Police arrived and discovered evidence of the assault throughout the apartment.  They found a substantial quantity of blood pooled in the hallway where the manager had pulled the victim.  They found that a large quantity of blood had soaked through two comforters to cover a large section of the carpet in the bedroom.  They found the bloody, partially crushed beer can with gripping indentations on the bedroom floor.  They found small pieces of what appeared to be human flesh on the bathroom wall and tub, along with blood splatters on the walls and ceiling.  And they found blood-soaked towels on the bedroom and bathroom floors.

Emergency services personnel took the victim to the hospital, where she was airlifted from Winona to the Mayo Clinic for emergency treatment for her significant vaginal injuries and blood loss.  A victim impact statement speaks of her substantial physical and psychological damage.

The state filed a delinquency petition against X.T.X. alleging that he committed first-, second-, third- and fourth-degree criminal sexual conduct causing personal injury to a physically helpless person, aided and abetted first- and third-degree criminal sexual conduct against a physically helpless person, furnished alcohol to a minor, and consumed alcohol as a minor.  The state also moved the district court to certify the proceeding to prosecute X.T.X. as an adult.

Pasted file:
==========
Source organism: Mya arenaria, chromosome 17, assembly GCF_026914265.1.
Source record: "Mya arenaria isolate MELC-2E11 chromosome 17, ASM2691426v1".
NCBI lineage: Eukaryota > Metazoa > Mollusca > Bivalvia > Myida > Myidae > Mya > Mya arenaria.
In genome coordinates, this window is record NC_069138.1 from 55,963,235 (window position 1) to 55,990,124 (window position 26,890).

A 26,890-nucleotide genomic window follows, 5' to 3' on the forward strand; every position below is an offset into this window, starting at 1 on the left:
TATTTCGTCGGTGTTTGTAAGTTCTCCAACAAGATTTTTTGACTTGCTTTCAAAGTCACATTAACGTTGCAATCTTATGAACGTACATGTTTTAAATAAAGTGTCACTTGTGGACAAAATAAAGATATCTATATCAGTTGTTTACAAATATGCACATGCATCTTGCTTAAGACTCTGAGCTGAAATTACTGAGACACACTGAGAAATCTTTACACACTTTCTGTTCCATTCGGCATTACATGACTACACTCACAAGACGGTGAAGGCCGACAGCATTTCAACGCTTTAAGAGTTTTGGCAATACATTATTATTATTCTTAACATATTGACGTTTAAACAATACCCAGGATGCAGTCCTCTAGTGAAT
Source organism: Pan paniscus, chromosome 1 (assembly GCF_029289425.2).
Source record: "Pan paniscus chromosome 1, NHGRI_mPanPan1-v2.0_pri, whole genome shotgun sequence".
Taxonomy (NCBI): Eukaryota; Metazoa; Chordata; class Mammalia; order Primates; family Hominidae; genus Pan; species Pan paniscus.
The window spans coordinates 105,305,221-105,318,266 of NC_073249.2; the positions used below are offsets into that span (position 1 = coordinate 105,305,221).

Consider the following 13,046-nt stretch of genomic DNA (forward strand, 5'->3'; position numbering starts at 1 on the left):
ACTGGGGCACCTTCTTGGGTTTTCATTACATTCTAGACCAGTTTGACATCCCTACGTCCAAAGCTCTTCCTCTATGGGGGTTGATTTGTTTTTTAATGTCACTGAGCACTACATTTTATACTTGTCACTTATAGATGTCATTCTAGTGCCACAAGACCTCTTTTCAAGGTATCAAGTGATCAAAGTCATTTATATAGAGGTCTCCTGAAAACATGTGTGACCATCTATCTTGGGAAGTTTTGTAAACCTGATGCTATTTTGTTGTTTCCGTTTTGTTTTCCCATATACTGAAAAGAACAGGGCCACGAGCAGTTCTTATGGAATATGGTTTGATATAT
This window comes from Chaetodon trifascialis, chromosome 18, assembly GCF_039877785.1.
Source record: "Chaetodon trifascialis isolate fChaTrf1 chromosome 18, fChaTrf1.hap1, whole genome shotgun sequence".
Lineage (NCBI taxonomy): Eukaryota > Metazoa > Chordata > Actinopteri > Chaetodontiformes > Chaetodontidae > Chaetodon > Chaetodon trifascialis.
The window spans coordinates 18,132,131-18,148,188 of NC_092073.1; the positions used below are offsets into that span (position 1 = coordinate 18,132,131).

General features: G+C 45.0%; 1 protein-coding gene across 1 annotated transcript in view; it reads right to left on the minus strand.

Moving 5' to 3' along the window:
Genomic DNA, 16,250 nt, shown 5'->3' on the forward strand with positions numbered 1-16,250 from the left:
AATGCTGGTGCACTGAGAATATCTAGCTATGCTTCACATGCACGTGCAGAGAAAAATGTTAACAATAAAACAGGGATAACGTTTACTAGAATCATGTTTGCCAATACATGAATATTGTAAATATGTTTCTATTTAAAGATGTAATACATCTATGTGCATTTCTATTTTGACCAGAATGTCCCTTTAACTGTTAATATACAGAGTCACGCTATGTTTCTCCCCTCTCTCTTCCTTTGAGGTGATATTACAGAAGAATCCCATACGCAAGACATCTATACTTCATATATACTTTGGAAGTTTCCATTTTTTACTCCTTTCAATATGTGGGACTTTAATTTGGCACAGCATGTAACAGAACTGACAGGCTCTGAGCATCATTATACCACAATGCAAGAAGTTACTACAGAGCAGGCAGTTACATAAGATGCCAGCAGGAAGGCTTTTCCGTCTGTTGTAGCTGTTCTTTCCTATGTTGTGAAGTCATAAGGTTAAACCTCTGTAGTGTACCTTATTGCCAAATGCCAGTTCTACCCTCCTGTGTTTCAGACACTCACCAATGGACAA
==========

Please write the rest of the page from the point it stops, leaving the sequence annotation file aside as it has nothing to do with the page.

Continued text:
The probation officer’s study recommended adult certification based primarily on the seriousness of the offense and the impact on the victim.  A corrections agent testified that X.T.X. presented a high public safety risk.  She relied on X.T.X.’s failure to report the crime, his leaving the apartment, and the level of violence involved.  A psychological and psychosexual evaluation of X.T.X. concluded that X.T.X. does not suffer from mental illness or disorder, does not exhibit a high risk for substance abuse, does not present a high risk of danger to public safety, and has a low risk of engaging in future sexual misconduct.  Still, the report recommended adult certification because of the limited period of time available for treatment and programming if X.T.X. was placed under extended juvenile jurisdiction (EJJ), which would terminate when X.T.X. reaches age 21.